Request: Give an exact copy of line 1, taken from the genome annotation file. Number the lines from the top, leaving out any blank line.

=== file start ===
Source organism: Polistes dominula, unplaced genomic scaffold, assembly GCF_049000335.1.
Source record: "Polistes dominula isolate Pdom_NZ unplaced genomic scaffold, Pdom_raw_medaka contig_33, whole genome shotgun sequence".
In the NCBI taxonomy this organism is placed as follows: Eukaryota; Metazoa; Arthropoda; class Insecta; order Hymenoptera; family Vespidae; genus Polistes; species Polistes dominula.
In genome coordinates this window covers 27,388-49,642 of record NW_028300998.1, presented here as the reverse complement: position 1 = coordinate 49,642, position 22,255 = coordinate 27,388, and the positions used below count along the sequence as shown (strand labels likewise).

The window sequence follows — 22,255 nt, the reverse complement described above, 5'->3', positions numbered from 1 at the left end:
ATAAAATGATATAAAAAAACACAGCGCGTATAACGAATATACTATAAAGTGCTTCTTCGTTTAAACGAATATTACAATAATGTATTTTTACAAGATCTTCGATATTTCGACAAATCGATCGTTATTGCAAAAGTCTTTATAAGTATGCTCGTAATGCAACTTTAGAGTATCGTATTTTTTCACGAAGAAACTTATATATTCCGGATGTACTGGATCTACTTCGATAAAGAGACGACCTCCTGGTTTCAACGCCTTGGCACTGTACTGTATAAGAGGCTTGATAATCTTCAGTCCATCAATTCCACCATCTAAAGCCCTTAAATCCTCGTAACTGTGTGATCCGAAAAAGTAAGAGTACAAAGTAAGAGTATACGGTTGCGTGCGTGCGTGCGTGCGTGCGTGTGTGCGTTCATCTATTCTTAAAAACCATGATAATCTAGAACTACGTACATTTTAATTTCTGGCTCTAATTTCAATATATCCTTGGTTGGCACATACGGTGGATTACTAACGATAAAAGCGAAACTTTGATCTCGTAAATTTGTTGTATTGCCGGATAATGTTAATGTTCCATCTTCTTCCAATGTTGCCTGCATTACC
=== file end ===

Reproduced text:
Source organism: Polistes dominula, unplaced genomic scaffold, assembly GCF_049000335.1.